Representative Edward J. Markey, a key Capitol Hill lawmaker on environmental issues, today praised proposed new smog standards that would replace Bush administration rules criticized by scientists.
The Environmental Protection Agency today proposed the stricter health standards, which will likely mean hundreds more counties across the country will be in violation, forcing them to lower ozone levels or risk losing federal highway money.
“Our ozone standards have been in the danger zone for long enough, and these new pro-science standards encourage the adoption of cleaner, pollution-cutting technologies," said Markey, chairman of the House Energy and Commerce Committee's subcommittee with oversight of EPA.
“The Bush administration set flawed standards that failed to protect public health. This new rule will save thousands of lives each year, decrease health care costs, and will continue America’s new push for cleaner energy, air and water," he added in a statement. "We can all breathe a little easier knowing that a pro-science Obama administration and EPA is back on the beat.”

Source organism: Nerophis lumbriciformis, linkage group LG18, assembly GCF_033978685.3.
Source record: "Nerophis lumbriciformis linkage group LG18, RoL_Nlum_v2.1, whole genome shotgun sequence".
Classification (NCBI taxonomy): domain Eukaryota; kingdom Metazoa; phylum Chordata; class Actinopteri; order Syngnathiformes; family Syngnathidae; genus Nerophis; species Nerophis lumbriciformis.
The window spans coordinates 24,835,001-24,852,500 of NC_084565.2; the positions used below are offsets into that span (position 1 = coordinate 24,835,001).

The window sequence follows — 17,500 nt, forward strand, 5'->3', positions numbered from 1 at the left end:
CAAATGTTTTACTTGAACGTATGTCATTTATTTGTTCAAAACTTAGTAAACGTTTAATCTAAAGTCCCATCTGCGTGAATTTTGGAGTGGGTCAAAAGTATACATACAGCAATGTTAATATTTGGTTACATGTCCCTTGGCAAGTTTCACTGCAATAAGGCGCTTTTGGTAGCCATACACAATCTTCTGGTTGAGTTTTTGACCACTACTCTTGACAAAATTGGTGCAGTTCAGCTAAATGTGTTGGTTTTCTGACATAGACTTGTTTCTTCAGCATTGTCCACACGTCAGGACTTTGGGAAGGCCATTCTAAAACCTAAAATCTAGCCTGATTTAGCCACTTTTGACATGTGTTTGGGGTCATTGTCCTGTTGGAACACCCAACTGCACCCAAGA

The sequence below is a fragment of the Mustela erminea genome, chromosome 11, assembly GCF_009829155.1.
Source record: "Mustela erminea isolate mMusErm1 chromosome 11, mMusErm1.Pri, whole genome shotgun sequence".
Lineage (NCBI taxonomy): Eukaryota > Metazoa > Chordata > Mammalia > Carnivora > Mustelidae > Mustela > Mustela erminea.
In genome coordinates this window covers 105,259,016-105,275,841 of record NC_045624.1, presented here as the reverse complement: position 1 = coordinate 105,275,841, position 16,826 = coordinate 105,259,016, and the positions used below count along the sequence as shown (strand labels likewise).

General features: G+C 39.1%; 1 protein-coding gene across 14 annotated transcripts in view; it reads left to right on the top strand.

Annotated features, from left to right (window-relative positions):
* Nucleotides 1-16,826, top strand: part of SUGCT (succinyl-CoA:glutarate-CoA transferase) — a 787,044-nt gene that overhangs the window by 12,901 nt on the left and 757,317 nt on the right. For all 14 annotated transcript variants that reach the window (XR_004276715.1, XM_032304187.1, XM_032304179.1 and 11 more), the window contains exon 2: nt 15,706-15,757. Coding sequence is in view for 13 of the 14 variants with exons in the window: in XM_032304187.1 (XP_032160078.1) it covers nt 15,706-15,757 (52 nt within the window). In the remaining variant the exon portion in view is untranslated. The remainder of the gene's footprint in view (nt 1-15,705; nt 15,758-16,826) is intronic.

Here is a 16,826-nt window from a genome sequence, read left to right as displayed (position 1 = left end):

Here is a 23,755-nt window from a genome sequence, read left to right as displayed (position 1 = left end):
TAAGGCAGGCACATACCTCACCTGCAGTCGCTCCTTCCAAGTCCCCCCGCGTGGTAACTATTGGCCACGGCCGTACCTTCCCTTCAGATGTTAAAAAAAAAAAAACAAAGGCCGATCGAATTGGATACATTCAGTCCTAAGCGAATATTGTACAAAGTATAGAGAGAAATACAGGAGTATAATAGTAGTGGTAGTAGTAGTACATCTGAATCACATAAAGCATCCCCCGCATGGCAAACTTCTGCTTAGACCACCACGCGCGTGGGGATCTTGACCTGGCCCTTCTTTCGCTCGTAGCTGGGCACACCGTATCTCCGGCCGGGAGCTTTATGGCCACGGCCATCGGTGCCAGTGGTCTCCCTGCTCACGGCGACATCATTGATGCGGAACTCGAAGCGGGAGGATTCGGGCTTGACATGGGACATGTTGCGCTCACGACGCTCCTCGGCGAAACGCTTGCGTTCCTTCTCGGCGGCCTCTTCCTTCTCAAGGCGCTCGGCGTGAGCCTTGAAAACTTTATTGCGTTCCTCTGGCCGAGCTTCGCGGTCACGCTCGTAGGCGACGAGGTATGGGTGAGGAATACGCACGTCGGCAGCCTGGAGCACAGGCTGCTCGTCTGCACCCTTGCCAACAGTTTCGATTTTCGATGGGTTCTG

Ozone, formed when emissions from cars and other factories mix in sunlight, has been an issue in the Northeast and the West Coast. The lower limits would likely hit Midwestern states, the Associated Press reports.
"EPA is stepping up to protect Americans from one of the most persistent and widespread pollutants we face," the agency's administrator, Lisa Jackson, said in a statement. "Using the best science to strengthen these standards is long overdue action that will help millions of Americans breathe easier and live healthier."
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Glen Johnson is Politics Editor at boston.com and lead blogger for "Political Intelligence." He moved to Massachusetts in the fourth grade, and has covered local, state, and national politics for over 25 years. E-mail him at email@example.com. Follow him on Twitter @globeglen.